In B.P.E. v. A.E., 2016 BCCA 335, the Court of Appeal addressed new partner income under section 9(c) of the Guidelines as well as the intersection of sections 4 and 9 of the Guidelines.   Section 4 applies when a payor’s guideline income is $150,000.00 or over.  Section 9 applies when parties share custody of the children.  The case is important because it sheds some light on when spousal support and new partner income will be relevant to a s. 9 analysis for child support.

The parties separated in 2011.  They had three children, all of whom were younger than 19.  In 2012, they entered into a separation agreement.  The agreement provided that the husband would pay to the wife $7,900.00 per month, but explicitly stated that both parties were at liberty to fully argue the issue of child support when child support was reviewed in April, 2015.  The agreement also provided that at the time of the review child support could be made retroactive to January 1, 2015, if appropriate.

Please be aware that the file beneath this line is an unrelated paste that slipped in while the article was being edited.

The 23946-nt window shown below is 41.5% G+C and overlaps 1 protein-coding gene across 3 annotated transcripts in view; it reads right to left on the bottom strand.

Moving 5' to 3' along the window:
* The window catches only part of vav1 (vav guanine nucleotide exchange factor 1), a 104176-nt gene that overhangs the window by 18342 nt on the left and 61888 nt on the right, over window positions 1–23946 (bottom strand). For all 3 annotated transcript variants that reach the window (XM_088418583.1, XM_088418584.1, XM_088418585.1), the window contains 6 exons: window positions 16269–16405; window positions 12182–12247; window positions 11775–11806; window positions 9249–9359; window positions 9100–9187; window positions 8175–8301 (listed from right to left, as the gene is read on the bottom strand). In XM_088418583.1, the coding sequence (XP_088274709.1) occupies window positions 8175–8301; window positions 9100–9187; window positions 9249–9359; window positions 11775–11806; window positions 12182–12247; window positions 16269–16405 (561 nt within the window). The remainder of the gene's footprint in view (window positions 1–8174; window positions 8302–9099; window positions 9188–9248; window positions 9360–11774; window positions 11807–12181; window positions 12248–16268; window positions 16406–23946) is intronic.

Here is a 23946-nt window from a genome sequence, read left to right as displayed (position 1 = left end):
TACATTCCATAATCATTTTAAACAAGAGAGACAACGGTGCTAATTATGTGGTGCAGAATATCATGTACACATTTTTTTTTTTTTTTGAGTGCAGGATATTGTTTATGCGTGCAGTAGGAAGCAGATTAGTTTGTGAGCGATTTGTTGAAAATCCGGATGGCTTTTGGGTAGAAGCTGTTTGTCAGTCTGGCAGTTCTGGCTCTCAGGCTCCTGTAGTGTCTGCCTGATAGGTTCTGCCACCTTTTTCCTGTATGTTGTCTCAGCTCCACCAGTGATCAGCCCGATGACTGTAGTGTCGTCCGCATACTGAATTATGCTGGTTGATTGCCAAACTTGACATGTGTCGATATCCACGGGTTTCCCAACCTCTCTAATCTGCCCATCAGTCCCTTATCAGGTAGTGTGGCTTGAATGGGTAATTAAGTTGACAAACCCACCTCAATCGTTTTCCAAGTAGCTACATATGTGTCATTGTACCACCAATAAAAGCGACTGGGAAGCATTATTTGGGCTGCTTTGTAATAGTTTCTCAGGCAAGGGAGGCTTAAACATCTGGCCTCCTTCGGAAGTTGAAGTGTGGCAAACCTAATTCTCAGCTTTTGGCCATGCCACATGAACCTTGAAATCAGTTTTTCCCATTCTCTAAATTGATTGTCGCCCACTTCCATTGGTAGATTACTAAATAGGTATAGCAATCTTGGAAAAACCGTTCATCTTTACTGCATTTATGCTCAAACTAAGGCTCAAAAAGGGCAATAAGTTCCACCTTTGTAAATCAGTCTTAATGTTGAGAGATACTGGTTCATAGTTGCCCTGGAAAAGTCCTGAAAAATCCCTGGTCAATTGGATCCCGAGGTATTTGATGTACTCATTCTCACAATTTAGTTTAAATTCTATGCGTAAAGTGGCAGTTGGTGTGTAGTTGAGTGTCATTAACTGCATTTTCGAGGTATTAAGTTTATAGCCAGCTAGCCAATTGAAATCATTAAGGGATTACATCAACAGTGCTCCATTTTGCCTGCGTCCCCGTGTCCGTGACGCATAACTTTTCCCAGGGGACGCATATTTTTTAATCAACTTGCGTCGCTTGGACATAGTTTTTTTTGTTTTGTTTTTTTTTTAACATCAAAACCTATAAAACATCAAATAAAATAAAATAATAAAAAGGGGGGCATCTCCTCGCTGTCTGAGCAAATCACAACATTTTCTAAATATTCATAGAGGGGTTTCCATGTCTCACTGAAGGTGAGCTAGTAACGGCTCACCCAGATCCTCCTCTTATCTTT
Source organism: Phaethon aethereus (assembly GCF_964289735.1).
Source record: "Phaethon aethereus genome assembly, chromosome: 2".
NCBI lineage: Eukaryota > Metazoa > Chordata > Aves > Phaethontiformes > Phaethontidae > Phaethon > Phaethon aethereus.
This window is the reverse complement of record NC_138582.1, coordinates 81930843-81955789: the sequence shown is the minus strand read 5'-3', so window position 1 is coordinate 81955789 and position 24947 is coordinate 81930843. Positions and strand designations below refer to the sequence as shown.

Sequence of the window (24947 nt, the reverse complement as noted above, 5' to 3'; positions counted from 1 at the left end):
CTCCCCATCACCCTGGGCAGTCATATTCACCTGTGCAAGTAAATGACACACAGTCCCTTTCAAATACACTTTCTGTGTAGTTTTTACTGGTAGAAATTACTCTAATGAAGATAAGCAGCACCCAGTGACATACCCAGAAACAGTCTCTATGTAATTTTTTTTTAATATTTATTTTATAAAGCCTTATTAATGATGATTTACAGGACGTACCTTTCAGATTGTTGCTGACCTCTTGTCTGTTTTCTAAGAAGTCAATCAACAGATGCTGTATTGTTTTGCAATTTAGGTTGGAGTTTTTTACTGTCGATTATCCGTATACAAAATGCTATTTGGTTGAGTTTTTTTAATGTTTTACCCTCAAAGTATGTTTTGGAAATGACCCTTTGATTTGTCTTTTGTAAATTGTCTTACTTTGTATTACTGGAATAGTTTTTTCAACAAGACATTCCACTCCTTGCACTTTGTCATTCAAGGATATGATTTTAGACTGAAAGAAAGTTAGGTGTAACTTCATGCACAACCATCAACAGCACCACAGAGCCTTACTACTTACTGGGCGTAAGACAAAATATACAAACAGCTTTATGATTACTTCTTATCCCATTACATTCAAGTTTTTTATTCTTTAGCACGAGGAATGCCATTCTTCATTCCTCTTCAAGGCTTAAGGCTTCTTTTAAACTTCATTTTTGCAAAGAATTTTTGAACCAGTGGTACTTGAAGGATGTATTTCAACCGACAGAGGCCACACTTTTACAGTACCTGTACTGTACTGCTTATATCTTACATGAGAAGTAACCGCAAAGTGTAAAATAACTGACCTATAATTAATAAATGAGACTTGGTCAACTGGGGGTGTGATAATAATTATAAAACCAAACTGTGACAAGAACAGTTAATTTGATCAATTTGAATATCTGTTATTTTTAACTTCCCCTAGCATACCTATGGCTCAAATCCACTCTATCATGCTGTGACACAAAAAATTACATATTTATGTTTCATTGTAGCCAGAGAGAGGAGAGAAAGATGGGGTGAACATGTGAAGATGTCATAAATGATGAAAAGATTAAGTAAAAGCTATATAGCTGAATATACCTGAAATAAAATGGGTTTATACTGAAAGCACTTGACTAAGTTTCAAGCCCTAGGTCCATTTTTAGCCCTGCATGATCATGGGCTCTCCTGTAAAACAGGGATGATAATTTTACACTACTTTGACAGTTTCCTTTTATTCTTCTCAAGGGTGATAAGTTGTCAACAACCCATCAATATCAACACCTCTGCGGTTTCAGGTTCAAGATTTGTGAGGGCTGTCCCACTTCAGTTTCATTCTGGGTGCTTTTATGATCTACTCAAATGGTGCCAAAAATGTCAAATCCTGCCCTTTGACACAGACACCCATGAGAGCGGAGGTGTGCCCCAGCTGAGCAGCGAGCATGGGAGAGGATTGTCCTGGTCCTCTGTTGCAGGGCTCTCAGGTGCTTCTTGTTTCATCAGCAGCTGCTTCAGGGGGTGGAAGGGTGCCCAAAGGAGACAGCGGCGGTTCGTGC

On October 19, 2015, the wife filed a notice of application seeking child support in the amount of $11,440.00 per month commencing January 1, 2015 based on the husband having a guideline income of $790,514.00, and her having a guideline income of $58,593.00.  The husband was ordered to continue paying child support of $7,900.00 per month.

The wife’s arguments on appeal included that the trial judge had erred by

  1. failing to apply the principles embodied in s. 4 of the Guidelines by failing to regard the set-off of table amounts of child support as the presumptive level at which support should be set; and
  2. applying s. 9(c) of the Guidelines in such a manner as to relieve the respondent of the obligation to pay the Guidelines set-off  amount, on the basis that would involve a “wealth transfer” to the appellant.

With respect to whether the trial judge erred by failing to apply the principles embodied in s. 4 of the Guidelines, the Court of Appeal applied Contino v. Leonelli-Contino, 2005 SCC 63 and confirmed that s. 9 creates “a distinct and separate regime” with different criteria (at para. 21).  There is no discretion as to whether s. 9 applies once the 40 percent threshold is met.